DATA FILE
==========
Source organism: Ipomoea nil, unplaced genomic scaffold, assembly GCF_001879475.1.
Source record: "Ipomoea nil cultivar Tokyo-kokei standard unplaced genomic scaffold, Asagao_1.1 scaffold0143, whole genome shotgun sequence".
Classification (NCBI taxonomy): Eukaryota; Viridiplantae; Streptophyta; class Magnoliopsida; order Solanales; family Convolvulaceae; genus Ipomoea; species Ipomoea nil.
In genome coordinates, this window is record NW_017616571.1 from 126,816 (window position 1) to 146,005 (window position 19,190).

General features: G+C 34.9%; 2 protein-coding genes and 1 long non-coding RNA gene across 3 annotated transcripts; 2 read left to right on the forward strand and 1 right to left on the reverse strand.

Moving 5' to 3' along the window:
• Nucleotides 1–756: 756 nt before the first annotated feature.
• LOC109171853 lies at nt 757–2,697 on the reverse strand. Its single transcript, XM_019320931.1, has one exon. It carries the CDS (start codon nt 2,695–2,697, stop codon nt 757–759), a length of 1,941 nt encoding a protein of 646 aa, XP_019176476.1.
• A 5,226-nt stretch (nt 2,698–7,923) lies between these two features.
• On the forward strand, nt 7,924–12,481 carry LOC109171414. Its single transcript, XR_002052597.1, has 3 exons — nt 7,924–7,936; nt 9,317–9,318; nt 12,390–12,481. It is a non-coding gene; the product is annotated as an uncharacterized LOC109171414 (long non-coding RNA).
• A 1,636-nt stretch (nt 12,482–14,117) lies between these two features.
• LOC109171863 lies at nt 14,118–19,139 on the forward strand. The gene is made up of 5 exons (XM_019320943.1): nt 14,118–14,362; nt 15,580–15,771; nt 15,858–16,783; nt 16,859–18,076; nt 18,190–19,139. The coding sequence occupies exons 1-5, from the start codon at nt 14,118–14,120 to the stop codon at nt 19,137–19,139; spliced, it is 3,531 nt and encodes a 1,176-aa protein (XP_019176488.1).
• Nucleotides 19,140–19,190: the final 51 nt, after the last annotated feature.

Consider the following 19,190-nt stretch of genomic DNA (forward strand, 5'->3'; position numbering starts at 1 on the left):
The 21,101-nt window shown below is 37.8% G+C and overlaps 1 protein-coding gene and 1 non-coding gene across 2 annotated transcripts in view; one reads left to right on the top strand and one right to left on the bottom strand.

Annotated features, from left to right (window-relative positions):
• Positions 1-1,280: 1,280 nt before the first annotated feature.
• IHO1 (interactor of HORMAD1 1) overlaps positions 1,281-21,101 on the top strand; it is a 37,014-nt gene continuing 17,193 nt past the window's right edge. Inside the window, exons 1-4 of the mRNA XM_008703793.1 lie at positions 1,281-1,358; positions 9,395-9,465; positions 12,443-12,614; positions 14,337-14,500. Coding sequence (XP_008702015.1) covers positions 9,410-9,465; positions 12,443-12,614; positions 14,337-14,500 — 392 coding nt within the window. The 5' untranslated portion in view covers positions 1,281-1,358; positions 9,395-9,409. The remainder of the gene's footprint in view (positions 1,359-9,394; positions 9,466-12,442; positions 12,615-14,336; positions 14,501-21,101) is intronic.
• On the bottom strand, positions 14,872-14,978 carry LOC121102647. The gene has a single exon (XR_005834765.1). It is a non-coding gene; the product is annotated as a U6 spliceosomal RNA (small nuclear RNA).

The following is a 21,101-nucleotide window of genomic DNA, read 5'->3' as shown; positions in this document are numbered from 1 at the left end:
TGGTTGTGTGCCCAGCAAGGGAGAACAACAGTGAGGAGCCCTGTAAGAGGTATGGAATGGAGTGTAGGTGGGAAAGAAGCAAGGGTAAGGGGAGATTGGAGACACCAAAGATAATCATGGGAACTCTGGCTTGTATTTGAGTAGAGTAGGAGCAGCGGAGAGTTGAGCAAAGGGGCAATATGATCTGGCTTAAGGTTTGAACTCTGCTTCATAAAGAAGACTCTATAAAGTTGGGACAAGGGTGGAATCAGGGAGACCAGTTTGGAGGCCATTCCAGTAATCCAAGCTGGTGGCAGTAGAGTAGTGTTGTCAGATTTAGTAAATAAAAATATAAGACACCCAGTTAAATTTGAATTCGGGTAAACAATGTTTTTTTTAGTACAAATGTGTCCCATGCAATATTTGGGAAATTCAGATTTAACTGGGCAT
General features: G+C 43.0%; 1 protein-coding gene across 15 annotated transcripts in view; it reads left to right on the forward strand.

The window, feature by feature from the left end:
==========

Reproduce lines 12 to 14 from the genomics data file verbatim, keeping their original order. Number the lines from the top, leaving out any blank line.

• LOC109171863 lies at nt 14,118–19,139 on the forward strand. The gene is made up of 5 exons (XM_019320943.1): nt 14,118–14,362; nt 15,580–15,771; nt 15,858–16,783; nt 16,859–18,076; nt 18,190–19,139. The coding sequence occupies exons 1-5, from the start codon at nt 14,118–14,120 to the stop codon at nt 19,137–19,139; spliced, it is 3,531 nt and encodes a 1,176-aa protein (XP_019176488.1).
• Nucleotides 19,140–19,190: the final 51 nt, after the last annotated feature.

Consider the following 19,190-nt stretch of genomic DNA (forward strand, 5'->3'; position numbering starts at 1 on the left):